Modes and Areas of Social Change Work

This Program of Study includes not only those courses and clinics that are obviously relevant, but also classes and activities that with less obvious links to law and social change that are potentially critical to building relevant understanding, skills, and strategies. Learning about the past, analyzing relationships among law, society, the economy, and social institutions, dissecting powerful institutions, and developing skills and capacities – including data and policy analysis skills – are all important steps; so is understanding particular problem areas and related legal materials. In order that students may develop a broad understanding of the ways in which law can contribute to social change, the Program is organized in two ways. First, recommended courses and faculty advisors are categorized according to different modes of social change work (a list that we continually expand and modify as the Program develops):

Second, because many students are drawn to law and social change through a substantive focus, problem area, or constituency, courses and faculty are categorized into substantive “areas” (also a list that we continue to expand and modify):

The Program of Study is not designed to encourage students to concentrate on a single mode or area of social change work. Nor does the Program view these different modes and areas as completely independent of one another; to the contrary, modes and areas of social change are deeply related to and impact each other. In sum, the Program’s intent is to enable students to develop a rich understanding of the promises and limitations inherent in the various modes and areas of work that are of interest to the student.

What follows is a description of modes and areas of social change, along with a preliminary list of faculty advisors and courses for each. Please note that for administrative ease, classes are listed only once in the “areas” section of this overview – although most have relevance to multiple areas of social change work. These lists will be updated as the Program continues to develop.

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Modes of Social Change

Organizing and Social Movements

People are at the heart of social change. So, then, are deliberate strategies to organize people, to mobilize groups with shared interests, to forge social movements, and to connect these efforts to law. The question of how law can facilitate organizing – how law can contribute to the building of social movements by enabling associations to meet, raise funds, speak, and act or by offering targets and arenas for action – is an important theme. The role of intellectuals and intellectual movements in social movement work is also an important area of study.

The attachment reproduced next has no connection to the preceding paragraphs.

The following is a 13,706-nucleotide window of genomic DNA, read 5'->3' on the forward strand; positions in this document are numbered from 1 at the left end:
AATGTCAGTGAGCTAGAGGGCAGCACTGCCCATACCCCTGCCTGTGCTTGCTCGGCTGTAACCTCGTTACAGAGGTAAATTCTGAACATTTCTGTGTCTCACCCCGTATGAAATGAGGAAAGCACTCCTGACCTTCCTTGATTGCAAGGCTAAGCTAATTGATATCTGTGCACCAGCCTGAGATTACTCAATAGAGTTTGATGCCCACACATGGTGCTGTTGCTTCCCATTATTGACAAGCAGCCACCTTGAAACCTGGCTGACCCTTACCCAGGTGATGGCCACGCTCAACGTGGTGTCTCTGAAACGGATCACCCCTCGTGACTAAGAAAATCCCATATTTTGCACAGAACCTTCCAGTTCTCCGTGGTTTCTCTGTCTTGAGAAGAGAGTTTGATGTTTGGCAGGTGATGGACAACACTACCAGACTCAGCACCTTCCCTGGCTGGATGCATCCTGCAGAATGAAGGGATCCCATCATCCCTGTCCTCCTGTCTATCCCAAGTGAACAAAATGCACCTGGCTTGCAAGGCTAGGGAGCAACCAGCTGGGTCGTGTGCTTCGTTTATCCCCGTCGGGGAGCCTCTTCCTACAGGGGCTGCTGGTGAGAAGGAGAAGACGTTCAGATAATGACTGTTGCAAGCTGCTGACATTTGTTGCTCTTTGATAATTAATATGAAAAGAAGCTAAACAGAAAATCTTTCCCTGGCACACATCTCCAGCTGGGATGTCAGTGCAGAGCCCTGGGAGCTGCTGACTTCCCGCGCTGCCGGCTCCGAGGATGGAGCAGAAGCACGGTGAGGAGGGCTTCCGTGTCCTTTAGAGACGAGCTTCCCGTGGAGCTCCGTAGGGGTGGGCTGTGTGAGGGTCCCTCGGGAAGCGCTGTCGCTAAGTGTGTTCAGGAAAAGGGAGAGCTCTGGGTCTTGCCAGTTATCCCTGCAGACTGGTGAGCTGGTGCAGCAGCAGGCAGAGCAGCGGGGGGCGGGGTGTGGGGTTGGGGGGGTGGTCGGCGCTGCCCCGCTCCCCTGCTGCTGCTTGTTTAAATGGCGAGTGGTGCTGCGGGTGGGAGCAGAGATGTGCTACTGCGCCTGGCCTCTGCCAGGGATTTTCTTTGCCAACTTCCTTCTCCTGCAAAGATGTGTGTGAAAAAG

Recommended Courses:

HLS
Harvard Kennedy School (not all courses offered every year)

Faculty Advisors:

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Institutional Reform

Social change also involves reforming the institutions that structure and govern our society – including corporations, labor unions, administrative agencies, schools, child welfare institutions, and religious organizations – as well as working through these institutions to influence other sectors of society. Forging partnerships between public and private institutions also constitutes a promising avenue for reform.This mode of social change will enable students to understand how to reform and harness existing political, social, legal, and economic institutions.

Recommended Courses:

HLS
Harvard Kennedy School (not all courses offered every year)
Harvard Business School (not all courses offered every year)

Faculty Advisors:

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Litigation

Litigation is an historically significant and still often powerful force for social change. Indeed, litigation has been central to many of the most well-known and important achievements in social change work. This mode will enable students to develop an understanding ofhow litigation can function as a tool of social reform and in evaluating the uses and limits of litigation in this context.

Recommended Courses:

Faculty Advisors:

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Organizational Leadership